Ted Hayden impersonates a wanted man and joins Gentry's gang only to learn later that Gentry was the one who killed his father. He saves Virginia Winters' dad's ranch from Gentry and also rescues his long-lost brother Spud.
Robert N. Bradbury
Virginia Brown Faire,
George 'Gabby' Hayes
Bad guy Kincaid controls the local water supply and plans to do in the other ranchers. Government agent Saunders shows up undercover to do in Kincaid and win the heart of one of his victims Fay Denton.
Tobin is after the bandit Zanti who killed his parents. He finds him just as Zanti is about to kill Dusty and kidnap Ruby. Saving the two, he goes after Zanti. He catches him but Zanti escapes the Sheriff's handcuff's and this time Tobin has to chase him into the desert.Written by
Maurice VanAuken <email@example.com>
The failure of the original copyright holder to renew the film's copyright resulted in it falling into public domain, meaning that virtually anyone could duplicate and sell a VHS/DVD copy of the film. Therefore, many of the versions of this film available on the market are either severely (and usually badly) edited and/or of extremely poor quality, having been duped from second- or third-generation (or more) copies of the film. See more »
During the chase scene, just before Ruby's horse goes down, a highway bridge is visible in the distance between the trees. See more »
To Zanti after he shackles him to a bed frame: Reckon that'll hold ya.
I'm not so sure.
This is my business. I ain't never lost a prisoner yet.
Heh... You never had one to lose.
See more »
The UK DVD is missing 5 secs of a horse being ridden off a cliff into a river. See more »
This B western deserves a B grade from this teacher.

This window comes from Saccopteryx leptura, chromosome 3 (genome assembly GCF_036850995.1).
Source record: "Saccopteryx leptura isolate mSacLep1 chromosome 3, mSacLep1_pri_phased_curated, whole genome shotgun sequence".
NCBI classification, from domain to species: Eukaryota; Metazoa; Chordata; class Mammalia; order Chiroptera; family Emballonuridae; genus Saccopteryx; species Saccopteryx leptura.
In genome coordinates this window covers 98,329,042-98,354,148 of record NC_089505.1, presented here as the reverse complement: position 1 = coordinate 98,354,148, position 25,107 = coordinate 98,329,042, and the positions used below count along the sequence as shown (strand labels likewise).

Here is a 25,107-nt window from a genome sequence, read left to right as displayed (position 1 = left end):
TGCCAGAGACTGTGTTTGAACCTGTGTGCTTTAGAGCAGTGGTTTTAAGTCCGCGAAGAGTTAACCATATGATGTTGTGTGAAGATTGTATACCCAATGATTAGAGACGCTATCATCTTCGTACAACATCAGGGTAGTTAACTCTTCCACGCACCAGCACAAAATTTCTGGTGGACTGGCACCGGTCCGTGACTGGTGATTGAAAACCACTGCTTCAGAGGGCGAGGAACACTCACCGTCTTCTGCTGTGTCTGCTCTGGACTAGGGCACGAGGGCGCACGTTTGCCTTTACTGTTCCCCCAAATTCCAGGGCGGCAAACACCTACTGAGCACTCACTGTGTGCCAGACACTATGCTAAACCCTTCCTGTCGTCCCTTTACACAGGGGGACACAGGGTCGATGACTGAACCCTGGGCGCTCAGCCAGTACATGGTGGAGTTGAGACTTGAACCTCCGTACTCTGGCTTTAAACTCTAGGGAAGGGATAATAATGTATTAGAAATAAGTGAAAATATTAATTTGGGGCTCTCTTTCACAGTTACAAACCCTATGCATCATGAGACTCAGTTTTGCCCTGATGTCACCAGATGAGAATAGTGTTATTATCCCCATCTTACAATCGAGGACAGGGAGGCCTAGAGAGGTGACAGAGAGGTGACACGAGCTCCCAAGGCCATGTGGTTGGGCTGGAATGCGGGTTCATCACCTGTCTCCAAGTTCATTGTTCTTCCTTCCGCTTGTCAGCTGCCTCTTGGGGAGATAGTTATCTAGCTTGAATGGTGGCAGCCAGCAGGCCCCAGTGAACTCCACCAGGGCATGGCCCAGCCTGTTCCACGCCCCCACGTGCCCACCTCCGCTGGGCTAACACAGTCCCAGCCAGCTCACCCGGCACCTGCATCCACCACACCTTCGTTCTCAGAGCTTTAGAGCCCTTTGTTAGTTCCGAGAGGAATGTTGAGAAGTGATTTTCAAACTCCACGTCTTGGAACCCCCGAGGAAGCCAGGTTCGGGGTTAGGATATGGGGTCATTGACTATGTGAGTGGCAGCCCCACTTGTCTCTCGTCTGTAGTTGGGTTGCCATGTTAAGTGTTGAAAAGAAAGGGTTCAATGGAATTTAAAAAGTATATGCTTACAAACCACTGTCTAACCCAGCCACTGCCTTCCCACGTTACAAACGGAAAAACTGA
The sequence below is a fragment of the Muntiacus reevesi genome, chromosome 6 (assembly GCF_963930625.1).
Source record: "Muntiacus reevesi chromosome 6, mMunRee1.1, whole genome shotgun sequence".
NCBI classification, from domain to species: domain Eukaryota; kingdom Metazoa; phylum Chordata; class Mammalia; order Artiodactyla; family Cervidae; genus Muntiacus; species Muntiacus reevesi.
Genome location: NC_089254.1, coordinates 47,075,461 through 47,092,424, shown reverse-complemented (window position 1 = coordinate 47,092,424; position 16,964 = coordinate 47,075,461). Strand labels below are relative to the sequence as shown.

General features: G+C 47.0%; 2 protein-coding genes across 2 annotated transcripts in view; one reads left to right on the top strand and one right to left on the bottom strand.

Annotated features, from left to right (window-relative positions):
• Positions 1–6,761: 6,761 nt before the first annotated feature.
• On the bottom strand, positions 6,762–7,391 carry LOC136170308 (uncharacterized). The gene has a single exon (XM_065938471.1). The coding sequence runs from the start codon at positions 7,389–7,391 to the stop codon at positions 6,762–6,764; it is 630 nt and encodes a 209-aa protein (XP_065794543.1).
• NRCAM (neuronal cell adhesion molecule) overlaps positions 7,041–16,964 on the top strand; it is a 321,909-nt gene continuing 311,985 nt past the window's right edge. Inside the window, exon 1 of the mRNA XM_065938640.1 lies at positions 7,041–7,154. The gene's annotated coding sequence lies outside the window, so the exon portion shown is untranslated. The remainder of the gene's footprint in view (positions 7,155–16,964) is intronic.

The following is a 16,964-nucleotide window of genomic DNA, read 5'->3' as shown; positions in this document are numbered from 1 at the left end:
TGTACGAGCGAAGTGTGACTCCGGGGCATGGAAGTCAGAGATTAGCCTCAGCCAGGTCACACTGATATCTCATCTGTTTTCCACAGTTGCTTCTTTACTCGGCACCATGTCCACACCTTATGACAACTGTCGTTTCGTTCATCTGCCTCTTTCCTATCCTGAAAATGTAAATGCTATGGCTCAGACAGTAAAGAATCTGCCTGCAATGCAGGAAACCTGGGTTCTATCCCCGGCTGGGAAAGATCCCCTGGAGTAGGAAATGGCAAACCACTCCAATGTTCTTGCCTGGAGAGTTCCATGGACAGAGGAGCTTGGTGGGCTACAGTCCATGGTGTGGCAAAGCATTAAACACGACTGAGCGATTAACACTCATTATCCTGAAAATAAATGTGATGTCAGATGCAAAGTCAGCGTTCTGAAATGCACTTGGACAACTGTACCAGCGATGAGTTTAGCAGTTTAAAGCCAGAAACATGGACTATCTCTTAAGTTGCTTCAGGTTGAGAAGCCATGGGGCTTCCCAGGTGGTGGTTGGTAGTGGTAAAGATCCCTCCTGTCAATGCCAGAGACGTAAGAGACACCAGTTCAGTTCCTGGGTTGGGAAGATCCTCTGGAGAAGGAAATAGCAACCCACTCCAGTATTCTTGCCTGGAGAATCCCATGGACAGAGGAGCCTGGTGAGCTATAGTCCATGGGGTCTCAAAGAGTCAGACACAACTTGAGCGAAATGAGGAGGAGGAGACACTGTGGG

So what can you say about a film that has the villain hamming it up with a lousy Mexican accent, an opening that has an atrocious editing job(mixing day and night footage in the same scene)and a dumb sheriff who wants to arrest the wrong man and botches his handcuffing of the real villain? For all its faults, it's actually not too bad. The chase scenes actually are quite good, with realistic falls from horseback by the girl and the villain in separate sequences. In real life, galloping over rough terrain, often with people shooting at one another, would cause those spills frequently. Once you get past the horrendous opening, Archie Stout's photography is pretty good for a B movie. I especially liked the desert foot-chase scene, with the towering basalt cliffs of Red Rock Canyon in the background. All told, the action sequences and sometimes stunning photography kept this and other John Wayne potboilers from being dull and gave depression-era audiences their money's worth, which was what made B westerns so popular in the first place. Just like audiences back then did, I sat back and enjoyed the ride, bumpy though it may be at times. Dale Roloff
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